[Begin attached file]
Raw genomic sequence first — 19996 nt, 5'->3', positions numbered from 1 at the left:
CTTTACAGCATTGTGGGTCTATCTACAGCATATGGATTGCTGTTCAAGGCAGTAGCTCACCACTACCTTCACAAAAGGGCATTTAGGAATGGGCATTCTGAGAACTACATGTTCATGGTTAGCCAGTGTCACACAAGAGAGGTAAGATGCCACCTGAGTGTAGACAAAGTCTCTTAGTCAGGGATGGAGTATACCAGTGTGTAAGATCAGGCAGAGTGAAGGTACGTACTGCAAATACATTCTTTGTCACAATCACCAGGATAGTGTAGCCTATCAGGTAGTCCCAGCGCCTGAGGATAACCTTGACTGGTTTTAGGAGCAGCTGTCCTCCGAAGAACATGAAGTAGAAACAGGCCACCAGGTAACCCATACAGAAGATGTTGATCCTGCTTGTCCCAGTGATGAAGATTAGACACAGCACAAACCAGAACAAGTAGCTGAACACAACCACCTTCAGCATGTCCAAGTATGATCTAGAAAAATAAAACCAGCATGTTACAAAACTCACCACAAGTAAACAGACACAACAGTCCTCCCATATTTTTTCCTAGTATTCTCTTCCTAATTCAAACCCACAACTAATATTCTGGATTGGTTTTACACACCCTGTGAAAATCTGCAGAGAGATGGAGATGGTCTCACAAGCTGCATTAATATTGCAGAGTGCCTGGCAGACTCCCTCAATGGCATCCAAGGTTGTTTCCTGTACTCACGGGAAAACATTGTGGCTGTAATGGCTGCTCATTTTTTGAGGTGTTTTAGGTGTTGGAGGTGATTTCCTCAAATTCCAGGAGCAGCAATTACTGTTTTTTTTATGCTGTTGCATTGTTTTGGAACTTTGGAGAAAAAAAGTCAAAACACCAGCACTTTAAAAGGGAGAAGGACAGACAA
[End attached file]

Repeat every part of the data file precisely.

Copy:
Raw genomic sequence first — 19996 nt, 5'->3', positions numbered from 1 at the left:
CTTTACAGCATTGTGGGTCTATCTACAGCATATGGATTGCTGTTCAAGGCAGTAGCTCACCACTACCTTCACAAAAGGGCATTTAGGAATGGGCATTCTGAGAACTACATGTTCATGGTTAGCCAGTGTCACACAAGAGAGGTAAGATGCCACCTGAGTGTAGACAAAGTCTCTTAGTCAGGGATGGAGTATACCAGTGTGTAAGATCAGGCAGAGTGAAGGTACGTACTGCAAATACATTCTTTGTCACAATCACCAGGATAGTGTAGCCTATCAGGTAGTCCCAGCGCCTGAGGATAACCTTGACTGGTTTTAGGAGCAGCTGTCCTCCGAAGAACATGAAGTAGAAACAGGCCACCAGGTAACCCATACAGAAGATGTTGATCCTGCTTGTCCCAGTGATGAAGATTAGACACAGCACAAACCAGAACAAGTAGCTGAACACAACCACCTTCAGCATGTCCAAGTATGATCTAGAAAAATAAAACCAGCATGTTACAAAACTCACCACAAGTAAACAGACACAACAGTCCTCCCATATTTTTTCCTAGTATTCTCTTCCTAATTCAAACCCACAACTAATATTCTGGATTGGTTTTACACACCCTGTGAAAATCTGCAGAGAGATGGAGATGGTCTCACAAGCTGCATTAATATTGCAGAGTGCCTGGCAGACTCCCTCAATGGCATCCAAGGTTGTTTCCTGTACTCACGGGAAAACATTGTGGCTGTAATGGCTGCTCATTTTTTGAGGTGTTTTAGGTGTTGGAGGTGATTTCCTCAAATTCCAGGAGCAGCAATTACTGTTTTTTTTATGCTGTTGCATTGTTTTGGAACTTTGGAGAAAAAAAGTCAAAACACCAGCACTTTAAAAGGGAGAAGGACAGACAA